RFC: ghc's dynamic linker

Andre Pang ozone@algorithm.com.au
Wed, 28 Aug 2002 15:56:36 +1000

On Tue, Aug 27, 2002 at 05:19:15 +0100, Simon Marlow wrote:

> 'haskell98' packages, just like GHCi does.  It *almost* works to do
> this, except that you get strange effects, one of which is that you have
> two copies of stdout each with their own buffer.

If it's not too much trouble, do you mind explaining why this is
so?  It's just to satisfy my curiosity; don't worry if it's too
long-winded or contains really heavy wizardry :).

> Going the final step and allowing linkage to the current binary is
> possible, it just means the linker has to know how to read the symbol
> table out of the binary, and you have to avoid running 'strip'.  I
> believe reading the symbol table is quite straightforward, the main
> problem being that on Unix you don't actually know where the binary
> lives, so you have to wire it in or search the PATH.  

You've already got the symbol table in memory though, right?  Is
it absolutely necessary to re-read the binary?

BTW, I tried using objcopy (part of binutils) to 'merge' together
several plugin modules by copying over all the symbols in a bunch
of files to a single .o file.  Loading that up using the GHCI
linker didn't work :(.  If there's no reason why it shouldn't
work, I'll try again ... it's entirely possible that I stuffed up

> Another problem is that you don't normally link a *complete* copy of the
> base package into your binary, you only link the bits you need.  Linking
> the whole lot would mean every binary would be about 10M; but doing this
> on the basis of a flag which you turn on when you want to do dynamic
> linking maybe isn't so bad.

How about a feature (maybe a tool separate to GHC) which can find
the dependencies required for a particular symbol, and removes
all the excess baggage?

e.g. You have a program called, uhh, "Program", and a plugin
called, uhh, "Plugin", with Program containing the symbols 1, 2,
3, and Plugin containing symbols A B C.  Symbol "1" in Program
uses the "head" function from the standard library, so you need
to compile that into Program, and symbol "B" in Plugin uses the
"tail" function, so you need to compile that in:

    Program: 1 head 2 3
    Plugin: A B tail C

That should work, no?  Maybe it's even possible to do this right
now using a combination of evil GHC hacks and binutils?

However, then you have the problem that the RTS doesn't _know_
that it has to load the "tail" symbol when it loads the plugin.
Program will just load symbols A, B, C, and then die a sad death
when it realises it can't resolve the symbols (since the tail
symbol required for B is missing).  I guess you could work around
this by using some "stub" function (like "dependentSymbols")
which the linker first loads.

In Plugin.hs:

    dependentSymbols = ["tail"]

In Program.hs:

    loadModule "plugin"
    -- Load the symbols which A, B, C require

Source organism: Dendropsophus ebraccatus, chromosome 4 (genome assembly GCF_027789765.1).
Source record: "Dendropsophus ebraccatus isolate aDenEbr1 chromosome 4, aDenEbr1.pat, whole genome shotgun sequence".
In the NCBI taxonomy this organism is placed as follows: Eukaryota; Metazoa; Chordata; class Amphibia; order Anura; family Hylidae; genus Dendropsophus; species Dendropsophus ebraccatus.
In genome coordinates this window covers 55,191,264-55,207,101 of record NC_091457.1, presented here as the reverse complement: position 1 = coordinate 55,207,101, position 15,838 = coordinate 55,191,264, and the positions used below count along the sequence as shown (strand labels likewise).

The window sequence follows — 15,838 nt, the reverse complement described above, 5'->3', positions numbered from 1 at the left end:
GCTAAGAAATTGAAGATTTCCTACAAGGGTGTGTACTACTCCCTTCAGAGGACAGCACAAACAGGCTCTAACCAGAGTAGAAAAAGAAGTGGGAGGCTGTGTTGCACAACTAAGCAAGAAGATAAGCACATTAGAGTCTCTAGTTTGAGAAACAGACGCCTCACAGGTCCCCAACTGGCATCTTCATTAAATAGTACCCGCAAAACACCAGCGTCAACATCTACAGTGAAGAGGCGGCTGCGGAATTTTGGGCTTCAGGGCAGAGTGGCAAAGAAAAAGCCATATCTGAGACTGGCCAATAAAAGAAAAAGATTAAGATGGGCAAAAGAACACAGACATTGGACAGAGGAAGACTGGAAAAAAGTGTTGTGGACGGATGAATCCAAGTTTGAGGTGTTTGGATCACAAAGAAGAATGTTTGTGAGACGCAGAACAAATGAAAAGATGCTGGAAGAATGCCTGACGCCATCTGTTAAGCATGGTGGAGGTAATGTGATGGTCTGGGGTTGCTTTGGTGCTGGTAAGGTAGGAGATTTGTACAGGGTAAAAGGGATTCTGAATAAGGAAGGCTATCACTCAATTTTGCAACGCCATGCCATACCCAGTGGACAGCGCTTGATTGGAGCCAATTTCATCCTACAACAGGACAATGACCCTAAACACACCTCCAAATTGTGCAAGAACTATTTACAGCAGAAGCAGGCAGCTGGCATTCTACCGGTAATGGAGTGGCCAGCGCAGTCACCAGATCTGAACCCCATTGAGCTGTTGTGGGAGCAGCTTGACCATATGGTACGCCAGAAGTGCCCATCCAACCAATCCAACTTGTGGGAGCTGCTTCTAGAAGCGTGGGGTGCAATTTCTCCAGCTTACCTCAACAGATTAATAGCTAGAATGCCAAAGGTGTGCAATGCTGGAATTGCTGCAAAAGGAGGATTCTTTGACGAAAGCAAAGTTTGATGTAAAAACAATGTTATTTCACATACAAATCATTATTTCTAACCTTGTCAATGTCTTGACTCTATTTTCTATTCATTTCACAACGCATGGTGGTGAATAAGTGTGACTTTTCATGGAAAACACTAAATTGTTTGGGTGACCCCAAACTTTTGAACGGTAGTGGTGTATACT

loadFunction "dependentSymbols"
    mapM_ (loadFunction) dependentSymbols
    -- Load A, B, C themselves
    mapM_ (loadFunction) ["A", "B", "C"]

Hopefully I'm not describing non-issues here ...

>   - make your program into a collection of dynamically-linked
>     libraries itself.  i.e. have a little stub main() which links
>     with the RTS, and loads up 'base' followed by your program
>     when it starts.  The startup cost would be high (we don't
>     do lazy linking in Haskell), but you'd only get one copy of
>     the base package and this is possible right now.

I was thinking of doing this when I started my own project.
However, I don't think it's really acceptable, because:

    1. You still need the base Haskell libraries on the system,
       which means that you either ship it with your application,
       or the user needs GHC installed on their system.  (I'm
       a big fan of the "it should just work" principle when user
       downloads and installs applications.)  If the user has GHC
       installed on their system, it probably also needs to be
       the same version of GHC, otherwise you will probably run
       into Bad Problems.

    2. As you say, startup cost (time) is high.  This is fine for
       some applications, but my next project will be invoked as
       a CGI, where the ~2 second overhead involved at startup
       really kills performance (to the point where it won't
       scale to handle lots of users).

Of course, the big advantage is that you can do this right now.

>   - make GHC generate objects that play nicely with the standarad
>     dynamic linker on your system.  This is entirely non-trivial,
>     I believe.  See previous discussions on this list.  However,
>     it might get easier in the future; I'm currently working on
>     removing the need to distinguish code from data in GHC's RTS,
>     which will eliminate some of the problems.

Just a comment: it's, well, interesting how GHC has this
fantastic method of importing modules at runtime, which is
similar (at least in what it achieves) to the dynamic linker.
I dunno, it feels like reinvent-wheel syndrome.  Not saying
that's a bad or good thing, just an observation.

#ozone/algorithm <ozone@algorithm.com.au>          - trust.in.love.to.save